Healthy plants grow in healthy soil, one that has plenty of organic matter, microbes and a balance of the right nutrients.
Increasing organic matter and microbial life is often achieved with the addition of compost (or manure, plant materials) to your garden soil. But how can you tell about the nutrients in the soil? Human senses of sight, smell, taste and feel can help, but a soil test from a lab is an easy and cost effective answer. University of Vermont has an excellent Soil Testing Lab, and a garden test starts at $15. Check out their Soil Testing page for more info or download a form here.
The results will come back in a week or so, with lots of good information, including recommendations of what fertilizers would help your specific site. You can request 'organic practices' and even get results tailored to specific vegetable growing requirements!
The pH, or measure of how acid or alkaline your soil is, should optimally be in the 6.5 -6.8 range. Nutrient availability (what is easy for plants to take up) of most all important plant nutrients is best in this pH range. Ground limestone and sulfur are two common additions to raise and lower pH, respectively.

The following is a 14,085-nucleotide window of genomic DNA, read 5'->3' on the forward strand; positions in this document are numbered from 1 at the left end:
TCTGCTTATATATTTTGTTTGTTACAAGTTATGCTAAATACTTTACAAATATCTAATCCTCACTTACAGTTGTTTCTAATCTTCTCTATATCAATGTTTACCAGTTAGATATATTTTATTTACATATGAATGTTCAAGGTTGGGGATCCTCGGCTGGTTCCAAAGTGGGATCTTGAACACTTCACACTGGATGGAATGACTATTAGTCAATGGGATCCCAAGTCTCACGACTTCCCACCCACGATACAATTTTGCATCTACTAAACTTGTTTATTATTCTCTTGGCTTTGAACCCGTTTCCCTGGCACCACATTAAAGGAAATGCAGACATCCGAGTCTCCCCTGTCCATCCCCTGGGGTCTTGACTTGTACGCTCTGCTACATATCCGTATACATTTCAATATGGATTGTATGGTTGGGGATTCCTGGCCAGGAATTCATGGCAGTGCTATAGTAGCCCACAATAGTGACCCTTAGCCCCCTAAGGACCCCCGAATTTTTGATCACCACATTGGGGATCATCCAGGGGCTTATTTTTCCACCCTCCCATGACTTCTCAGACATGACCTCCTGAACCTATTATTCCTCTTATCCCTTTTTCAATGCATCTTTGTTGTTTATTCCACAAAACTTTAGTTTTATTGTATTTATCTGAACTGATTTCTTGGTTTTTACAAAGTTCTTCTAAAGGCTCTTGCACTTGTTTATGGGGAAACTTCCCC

Three plant nutrients are needed in greater amounts, called macro nutrients. They are N (nitrogen), P (phosphorous) and K (potassium), often referred to as NPK. Micro nutrients are still important, but just needed in smaller amounts. The soil test will show what nutrients your soil has now, and what additions will improve the overall balance for best plant growth. A soil test is only as good as the sample you submit. Check out UVM’s tips for taking a soil sample to ensure your results are accurate.
Stay tuned! Future newsletter topics will include:
Frost hardy and tender plants
How to harden off plants
Watering in the garden
Professional tips for watering your seedlings
Growing the best tomatoes
And much more!
The Team at Cate Farm